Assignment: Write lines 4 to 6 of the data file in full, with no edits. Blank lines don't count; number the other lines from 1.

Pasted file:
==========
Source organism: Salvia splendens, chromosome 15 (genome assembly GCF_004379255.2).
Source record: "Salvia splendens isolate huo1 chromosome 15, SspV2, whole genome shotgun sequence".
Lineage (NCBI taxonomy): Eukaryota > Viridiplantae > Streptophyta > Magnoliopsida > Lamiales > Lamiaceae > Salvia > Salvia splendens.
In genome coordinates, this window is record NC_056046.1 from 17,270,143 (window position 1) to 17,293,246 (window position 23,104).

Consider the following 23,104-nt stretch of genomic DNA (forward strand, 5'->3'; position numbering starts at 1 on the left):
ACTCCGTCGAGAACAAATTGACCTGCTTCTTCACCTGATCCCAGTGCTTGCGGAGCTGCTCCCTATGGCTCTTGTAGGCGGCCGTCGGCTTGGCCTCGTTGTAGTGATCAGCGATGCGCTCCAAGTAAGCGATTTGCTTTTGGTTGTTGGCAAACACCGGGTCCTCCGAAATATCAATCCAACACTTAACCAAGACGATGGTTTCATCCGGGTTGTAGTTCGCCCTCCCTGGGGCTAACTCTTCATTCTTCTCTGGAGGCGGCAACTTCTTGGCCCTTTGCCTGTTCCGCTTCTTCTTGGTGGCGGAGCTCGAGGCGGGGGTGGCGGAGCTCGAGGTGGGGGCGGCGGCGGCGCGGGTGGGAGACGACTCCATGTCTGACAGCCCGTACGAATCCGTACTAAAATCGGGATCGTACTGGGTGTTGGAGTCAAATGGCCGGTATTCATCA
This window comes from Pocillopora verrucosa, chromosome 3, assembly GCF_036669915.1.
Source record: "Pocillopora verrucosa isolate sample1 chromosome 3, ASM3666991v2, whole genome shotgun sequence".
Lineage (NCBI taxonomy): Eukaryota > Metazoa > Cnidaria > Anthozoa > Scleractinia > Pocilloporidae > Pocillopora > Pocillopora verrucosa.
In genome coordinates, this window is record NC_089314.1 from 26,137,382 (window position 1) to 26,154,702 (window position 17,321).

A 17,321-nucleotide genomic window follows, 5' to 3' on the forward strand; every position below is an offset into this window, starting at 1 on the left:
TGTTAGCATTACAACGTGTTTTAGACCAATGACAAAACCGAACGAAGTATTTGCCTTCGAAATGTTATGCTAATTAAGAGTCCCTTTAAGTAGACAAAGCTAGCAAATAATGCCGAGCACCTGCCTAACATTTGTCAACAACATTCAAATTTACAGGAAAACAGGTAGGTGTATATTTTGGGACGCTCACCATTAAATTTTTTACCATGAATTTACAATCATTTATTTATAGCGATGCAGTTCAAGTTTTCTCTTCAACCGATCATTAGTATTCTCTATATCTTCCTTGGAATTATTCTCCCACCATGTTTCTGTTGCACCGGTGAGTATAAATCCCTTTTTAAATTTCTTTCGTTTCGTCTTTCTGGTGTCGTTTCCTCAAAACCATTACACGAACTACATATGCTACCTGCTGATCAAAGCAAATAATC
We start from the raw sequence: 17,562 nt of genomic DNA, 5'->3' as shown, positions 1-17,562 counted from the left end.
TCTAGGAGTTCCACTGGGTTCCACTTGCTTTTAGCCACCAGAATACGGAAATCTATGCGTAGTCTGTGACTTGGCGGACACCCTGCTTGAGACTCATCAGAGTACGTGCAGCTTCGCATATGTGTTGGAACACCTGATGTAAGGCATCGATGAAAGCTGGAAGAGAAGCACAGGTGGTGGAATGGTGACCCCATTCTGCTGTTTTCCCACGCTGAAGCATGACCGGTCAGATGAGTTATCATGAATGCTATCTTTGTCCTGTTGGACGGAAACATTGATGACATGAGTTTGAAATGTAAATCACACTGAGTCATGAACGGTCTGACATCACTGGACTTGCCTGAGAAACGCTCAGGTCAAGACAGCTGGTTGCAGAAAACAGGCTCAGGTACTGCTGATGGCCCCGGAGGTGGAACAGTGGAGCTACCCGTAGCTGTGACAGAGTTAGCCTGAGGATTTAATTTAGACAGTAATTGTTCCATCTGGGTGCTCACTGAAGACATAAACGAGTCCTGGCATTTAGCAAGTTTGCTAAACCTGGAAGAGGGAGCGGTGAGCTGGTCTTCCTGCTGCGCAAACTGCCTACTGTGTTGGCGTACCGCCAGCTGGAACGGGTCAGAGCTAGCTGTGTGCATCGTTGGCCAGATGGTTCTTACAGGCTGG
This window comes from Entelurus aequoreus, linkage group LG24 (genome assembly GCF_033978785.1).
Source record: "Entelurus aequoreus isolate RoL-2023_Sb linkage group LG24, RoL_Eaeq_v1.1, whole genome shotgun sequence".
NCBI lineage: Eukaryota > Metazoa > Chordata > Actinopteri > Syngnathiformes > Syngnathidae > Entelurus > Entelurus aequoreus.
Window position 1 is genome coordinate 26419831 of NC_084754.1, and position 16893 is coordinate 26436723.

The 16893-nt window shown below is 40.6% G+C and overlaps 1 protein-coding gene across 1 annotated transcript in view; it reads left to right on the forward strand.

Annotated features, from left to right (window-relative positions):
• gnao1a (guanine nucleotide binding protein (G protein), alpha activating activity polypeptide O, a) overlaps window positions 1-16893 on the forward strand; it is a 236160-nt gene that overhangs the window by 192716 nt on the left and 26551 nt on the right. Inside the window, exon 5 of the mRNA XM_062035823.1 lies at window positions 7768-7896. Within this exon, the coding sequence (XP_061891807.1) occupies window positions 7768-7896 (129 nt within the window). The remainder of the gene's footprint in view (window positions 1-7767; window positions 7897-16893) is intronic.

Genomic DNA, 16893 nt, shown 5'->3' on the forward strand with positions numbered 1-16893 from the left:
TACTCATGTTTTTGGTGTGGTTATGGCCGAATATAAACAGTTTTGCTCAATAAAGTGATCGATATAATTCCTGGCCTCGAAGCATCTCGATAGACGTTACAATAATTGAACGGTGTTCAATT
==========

In genome coordinates, this window is record NC_056046.1 from 17,270,143 (window position 1) to 17,293,246 (window position 23,104).

Consider the following 23,104-nt stretch of genomic DNA (forward strand, 5'->3'; position numbering starts at 1 on the left):
ACTCCGTCGAGAACAAATTGACCTGCTTCTTCACCTGATCCCAGTGCTTGCGGAGCTGCTCCCTATGGCTCTTGTAGGCGGCCGTCGGCTTGGCCTCGTTGTAGTGATCAGCGATGCGCTCCAAGTAAGCGATTTGCTTTTGGTTGTTGGCAAACACCGGGTCCTCCGAAATATCAATCCAACACTTAACCAAGACGATGGTTTCATCCGGGTTGTAGTTCGCCCTCCCTGGGGCTAACTCTTCATTCTTCTCTGGAGGCGGCAACTTCTTGGCCCTTTGCCTGTTCCGCTTCTTCTTGGTGGCGGAGCTCGAGGCGGGGGTGGCGGAGCTCGAGGTGGGGGCGGCGGCGGCGCGGGTGGGAGACGACTCCATGTCTGACAGCCCGTACGAATCCGTACTAAAATCGGGATCGTACTGGGTGTTGGAGTCAAATGGCCGGTATTCATCA